Ackerman invited Ray Bradbury to attend the Los Angeles Chapter of the Science Fiction League, then meeting weekly at Clifton's Cafeteria in downtown Los Angeles. The club changed its name to the Los Angeles Science Fantasy Society during the period it was meeting at the restaurant. Among the writers frequenting the club were Robert A. Heinlein, Emil Petaja, Fredric Brown, Henry Kuttner, Leigh Brackett, and Jack Williamson. Bradbury often attended meetings with his friend Ray Harryhausen; the two Rays had been introduced to each other by Ackerman. With $90 from Ackerman and Morojo, Bradbury launched a fanzine, Futuria Fantasia, in 1939, which ran for four issues.

Ackerman was an early member of the Los Angeles Chapter of the Science Fiction League and became so active in and important to the club that in essence he ran it, including (after the name change) the Los Angeles Science Fantasy Society, a prominent regional fan organization, as well as the National Fantasy Fan Federation (N3F). Together with Morojo, he edited and produced Imagination!, later renamed Voice of the Imagi-Nation (which in 1996 would be awarded the Retro Hugo for Best Fanzine of 1946, and in 2014 for 1939), which was nominally the club fanzine for the LASFS.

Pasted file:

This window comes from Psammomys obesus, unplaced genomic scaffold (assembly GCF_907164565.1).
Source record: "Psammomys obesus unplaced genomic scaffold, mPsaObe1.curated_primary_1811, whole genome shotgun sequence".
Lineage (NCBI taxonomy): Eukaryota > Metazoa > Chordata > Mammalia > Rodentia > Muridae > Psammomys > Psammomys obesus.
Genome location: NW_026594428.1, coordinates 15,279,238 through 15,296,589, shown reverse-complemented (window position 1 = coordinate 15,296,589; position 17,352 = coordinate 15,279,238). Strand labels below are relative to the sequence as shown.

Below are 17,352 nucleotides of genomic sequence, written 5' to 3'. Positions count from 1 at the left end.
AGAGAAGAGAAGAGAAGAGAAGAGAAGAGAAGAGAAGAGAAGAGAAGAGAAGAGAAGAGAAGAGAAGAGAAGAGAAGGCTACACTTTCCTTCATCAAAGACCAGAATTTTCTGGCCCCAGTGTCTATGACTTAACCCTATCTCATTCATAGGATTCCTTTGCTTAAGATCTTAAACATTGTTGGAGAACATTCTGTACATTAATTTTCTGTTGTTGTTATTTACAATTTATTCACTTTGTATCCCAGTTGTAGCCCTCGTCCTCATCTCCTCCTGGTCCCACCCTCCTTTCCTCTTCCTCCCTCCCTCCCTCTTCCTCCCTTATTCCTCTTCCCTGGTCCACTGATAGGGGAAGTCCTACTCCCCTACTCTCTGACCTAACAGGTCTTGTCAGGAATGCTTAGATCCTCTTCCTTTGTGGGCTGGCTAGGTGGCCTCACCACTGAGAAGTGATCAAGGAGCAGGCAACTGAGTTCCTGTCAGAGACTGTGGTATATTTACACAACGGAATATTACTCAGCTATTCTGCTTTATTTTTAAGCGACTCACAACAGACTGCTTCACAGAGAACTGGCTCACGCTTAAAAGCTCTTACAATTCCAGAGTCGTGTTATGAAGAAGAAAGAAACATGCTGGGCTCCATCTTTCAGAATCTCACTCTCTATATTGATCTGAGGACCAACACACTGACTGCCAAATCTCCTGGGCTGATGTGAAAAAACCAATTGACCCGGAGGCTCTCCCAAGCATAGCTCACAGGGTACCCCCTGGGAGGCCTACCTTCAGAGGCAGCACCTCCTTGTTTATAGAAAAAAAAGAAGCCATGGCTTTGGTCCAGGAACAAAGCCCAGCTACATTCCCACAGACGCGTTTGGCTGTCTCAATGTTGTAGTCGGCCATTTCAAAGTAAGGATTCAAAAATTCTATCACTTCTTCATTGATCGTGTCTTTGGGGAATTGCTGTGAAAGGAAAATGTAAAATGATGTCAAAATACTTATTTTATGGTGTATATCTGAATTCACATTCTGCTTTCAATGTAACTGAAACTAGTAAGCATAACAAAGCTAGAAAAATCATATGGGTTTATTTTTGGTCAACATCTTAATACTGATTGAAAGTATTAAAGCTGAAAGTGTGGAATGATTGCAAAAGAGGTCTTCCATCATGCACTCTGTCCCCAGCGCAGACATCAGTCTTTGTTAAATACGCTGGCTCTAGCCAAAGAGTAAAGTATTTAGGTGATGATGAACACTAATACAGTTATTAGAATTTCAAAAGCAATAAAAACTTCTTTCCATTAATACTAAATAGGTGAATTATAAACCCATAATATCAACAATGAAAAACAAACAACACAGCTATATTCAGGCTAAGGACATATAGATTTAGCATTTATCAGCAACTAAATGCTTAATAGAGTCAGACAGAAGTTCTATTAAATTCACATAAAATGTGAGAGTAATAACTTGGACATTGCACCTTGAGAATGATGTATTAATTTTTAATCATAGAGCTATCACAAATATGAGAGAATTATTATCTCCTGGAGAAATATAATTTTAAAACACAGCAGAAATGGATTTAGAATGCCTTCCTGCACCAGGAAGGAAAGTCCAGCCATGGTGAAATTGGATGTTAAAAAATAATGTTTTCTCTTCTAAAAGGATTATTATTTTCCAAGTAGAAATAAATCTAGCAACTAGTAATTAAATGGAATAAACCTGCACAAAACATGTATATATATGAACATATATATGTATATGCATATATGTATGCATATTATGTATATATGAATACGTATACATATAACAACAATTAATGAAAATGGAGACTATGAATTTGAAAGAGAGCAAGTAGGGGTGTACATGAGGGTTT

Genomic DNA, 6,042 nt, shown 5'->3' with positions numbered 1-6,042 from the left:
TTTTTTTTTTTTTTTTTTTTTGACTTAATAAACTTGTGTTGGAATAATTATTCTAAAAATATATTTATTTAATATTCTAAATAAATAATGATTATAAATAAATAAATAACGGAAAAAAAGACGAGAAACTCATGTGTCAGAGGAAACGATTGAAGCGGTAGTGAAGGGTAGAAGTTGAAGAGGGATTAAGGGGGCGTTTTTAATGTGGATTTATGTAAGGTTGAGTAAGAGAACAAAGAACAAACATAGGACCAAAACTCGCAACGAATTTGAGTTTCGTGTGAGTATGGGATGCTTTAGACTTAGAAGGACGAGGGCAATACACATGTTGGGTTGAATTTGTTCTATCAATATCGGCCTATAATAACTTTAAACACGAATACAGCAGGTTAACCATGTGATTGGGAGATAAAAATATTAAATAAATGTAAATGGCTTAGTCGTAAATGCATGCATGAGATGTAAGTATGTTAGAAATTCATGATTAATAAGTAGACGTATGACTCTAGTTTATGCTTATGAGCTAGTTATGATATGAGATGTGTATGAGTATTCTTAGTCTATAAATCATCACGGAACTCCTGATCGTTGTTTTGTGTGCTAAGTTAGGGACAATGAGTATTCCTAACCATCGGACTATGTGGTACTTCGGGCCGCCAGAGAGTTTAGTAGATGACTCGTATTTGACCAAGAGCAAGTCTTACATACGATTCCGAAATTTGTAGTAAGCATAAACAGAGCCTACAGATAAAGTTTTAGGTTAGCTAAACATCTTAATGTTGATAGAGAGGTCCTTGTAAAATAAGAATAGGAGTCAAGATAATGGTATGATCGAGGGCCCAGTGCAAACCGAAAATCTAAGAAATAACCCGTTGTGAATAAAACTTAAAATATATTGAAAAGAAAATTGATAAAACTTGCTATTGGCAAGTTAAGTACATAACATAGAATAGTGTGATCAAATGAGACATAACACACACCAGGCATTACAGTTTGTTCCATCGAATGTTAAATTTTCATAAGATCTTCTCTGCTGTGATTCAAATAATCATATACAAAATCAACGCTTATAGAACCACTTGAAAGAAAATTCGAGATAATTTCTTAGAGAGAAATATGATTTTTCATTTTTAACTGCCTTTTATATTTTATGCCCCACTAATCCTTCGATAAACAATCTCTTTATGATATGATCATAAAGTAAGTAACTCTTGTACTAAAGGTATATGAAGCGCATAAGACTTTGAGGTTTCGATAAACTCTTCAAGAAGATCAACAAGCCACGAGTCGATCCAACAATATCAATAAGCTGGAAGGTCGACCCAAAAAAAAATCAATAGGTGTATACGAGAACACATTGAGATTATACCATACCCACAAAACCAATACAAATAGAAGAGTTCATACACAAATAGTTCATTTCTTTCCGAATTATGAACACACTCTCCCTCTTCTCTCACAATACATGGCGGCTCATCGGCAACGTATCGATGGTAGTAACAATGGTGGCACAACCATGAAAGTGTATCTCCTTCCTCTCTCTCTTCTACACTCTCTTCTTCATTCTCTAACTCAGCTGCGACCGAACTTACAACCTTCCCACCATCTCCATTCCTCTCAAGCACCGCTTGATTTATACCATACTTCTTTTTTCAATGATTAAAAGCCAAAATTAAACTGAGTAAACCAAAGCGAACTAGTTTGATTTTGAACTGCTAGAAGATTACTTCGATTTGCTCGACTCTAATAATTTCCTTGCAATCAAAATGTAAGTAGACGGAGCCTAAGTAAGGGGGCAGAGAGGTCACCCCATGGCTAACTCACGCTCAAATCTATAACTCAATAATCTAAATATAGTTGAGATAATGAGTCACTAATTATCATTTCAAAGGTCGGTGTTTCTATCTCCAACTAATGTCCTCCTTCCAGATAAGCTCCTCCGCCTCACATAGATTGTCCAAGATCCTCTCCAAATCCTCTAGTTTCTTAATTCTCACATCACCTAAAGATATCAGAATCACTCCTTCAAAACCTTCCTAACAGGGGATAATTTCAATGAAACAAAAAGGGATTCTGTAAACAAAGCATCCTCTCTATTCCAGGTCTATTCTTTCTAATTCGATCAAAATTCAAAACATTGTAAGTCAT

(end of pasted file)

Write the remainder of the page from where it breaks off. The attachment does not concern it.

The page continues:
In the decades that followed, Ackerman amassed an extremely large and complete collection of science fiction, fantasy, and horror film memorabilia, which, until 2002, he maintained in an 18-room home and museum known as the "Son of Ackermansion". (The original Ackermansion where he lived from the early 1950s until the mid-1970s was at 915 S. Sherbourne Drive in Los Angeles; the site is now an apartment building.) This second house, in the Los Feliz district of Los Angeles, contained some 300,000 books and pieces of film and science-fiction memorabilia.